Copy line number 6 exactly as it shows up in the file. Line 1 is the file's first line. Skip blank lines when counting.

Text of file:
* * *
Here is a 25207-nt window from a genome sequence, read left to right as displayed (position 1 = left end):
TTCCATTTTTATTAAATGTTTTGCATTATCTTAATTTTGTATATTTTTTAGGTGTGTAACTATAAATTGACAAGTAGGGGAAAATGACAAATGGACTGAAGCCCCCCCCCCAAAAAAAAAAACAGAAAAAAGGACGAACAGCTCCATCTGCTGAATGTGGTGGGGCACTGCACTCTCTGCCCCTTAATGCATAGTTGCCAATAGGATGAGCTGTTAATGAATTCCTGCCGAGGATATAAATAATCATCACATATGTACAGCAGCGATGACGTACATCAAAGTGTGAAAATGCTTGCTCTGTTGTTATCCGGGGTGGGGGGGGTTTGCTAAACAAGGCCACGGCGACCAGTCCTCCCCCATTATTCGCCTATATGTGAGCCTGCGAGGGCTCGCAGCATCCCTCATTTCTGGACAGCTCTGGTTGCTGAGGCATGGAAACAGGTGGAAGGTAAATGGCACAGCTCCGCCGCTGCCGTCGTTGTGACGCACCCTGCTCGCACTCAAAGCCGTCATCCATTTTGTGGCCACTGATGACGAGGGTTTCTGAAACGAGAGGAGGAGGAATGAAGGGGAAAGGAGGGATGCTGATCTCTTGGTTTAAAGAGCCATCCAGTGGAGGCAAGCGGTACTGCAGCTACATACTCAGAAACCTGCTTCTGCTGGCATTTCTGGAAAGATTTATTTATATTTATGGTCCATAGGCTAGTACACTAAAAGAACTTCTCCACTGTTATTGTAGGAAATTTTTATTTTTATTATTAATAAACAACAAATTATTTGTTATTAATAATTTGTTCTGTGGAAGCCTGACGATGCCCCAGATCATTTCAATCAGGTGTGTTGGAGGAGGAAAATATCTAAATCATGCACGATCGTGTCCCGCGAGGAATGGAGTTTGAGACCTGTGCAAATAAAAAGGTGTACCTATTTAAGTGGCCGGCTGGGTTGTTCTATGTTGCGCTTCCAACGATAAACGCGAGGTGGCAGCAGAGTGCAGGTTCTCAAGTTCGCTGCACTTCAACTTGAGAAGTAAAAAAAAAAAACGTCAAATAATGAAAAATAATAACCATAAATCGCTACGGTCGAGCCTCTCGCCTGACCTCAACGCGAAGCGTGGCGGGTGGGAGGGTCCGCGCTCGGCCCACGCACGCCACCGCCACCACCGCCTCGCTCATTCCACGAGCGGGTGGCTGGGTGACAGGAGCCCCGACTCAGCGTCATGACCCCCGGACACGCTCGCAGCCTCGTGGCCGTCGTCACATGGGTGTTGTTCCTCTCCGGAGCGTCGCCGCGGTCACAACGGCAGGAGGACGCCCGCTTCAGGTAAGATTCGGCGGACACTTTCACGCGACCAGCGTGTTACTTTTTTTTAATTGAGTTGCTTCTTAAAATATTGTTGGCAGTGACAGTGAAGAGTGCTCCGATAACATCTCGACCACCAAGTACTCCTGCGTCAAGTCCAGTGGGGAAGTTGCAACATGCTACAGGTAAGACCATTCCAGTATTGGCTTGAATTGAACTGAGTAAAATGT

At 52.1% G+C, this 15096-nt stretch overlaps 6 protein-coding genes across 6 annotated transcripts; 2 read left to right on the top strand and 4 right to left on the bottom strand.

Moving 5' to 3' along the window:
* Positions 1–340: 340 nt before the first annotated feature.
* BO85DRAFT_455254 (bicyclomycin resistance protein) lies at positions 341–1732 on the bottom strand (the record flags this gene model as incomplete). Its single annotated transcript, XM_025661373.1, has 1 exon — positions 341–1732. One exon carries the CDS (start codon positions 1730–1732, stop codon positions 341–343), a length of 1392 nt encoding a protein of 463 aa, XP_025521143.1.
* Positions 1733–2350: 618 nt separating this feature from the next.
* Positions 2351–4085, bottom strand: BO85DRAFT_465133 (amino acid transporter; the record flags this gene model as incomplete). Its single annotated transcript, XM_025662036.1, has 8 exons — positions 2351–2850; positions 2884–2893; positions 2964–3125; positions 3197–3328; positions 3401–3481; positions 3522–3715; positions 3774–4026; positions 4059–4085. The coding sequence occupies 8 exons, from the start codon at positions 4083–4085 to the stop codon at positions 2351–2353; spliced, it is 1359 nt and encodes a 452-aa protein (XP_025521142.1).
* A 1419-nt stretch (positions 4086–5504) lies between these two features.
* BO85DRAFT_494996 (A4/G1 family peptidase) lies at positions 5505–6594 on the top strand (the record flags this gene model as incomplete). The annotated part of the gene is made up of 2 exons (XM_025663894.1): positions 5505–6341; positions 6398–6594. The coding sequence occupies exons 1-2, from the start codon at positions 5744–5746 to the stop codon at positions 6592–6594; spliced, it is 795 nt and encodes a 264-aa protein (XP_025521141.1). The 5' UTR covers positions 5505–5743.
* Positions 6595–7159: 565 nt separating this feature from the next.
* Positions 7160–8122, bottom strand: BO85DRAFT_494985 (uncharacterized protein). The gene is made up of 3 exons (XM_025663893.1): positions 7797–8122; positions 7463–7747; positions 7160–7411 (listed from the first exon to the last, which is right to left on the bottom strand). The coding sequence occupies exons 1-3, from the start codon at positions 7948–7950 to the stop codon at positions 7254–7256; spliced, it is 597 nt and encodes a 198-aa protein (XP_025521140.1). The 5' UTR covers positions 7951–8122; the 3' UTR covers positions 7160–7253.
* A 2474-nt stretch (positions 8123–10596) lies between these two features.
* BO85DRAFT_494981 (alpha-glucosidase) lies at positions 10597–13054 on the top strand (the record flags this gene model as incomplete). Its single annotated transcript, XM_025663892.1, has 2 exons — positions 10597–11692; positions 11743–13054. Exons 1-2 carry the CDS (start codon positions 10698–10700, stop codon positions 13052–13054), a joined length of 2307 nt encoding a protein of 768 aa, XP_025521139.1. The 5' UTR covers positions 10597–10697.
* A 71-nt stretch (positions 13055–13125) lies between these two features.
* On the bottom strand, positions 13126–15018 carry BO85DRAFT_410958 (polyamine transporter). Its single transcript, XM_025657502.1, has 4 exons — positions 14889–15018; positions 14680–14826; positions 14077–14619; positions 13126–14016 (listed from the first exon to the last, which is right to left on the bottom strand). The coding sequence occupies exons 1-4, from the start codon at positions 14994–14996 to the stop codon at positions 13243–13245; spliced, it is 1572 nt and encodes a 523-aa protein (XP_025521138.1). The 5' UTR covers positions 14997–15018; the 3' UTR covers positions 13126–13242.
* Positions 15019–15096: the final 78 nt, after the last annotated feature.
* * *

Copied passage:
* BO85DRAFT_455254 (bicyclomycin resistance protein) lies at positions 341–1732 on the bottom strand (the record flags this gene model as incomplete). Its single annotated transcript, XM_025661373.1, has 1 exon — positions 341–1732. One exon carries the CDS (start codon positions 1730–1732, stop codon positions 341–343), a length of 1392 nt encoding a protein of 463 aa, XP_025521143.1.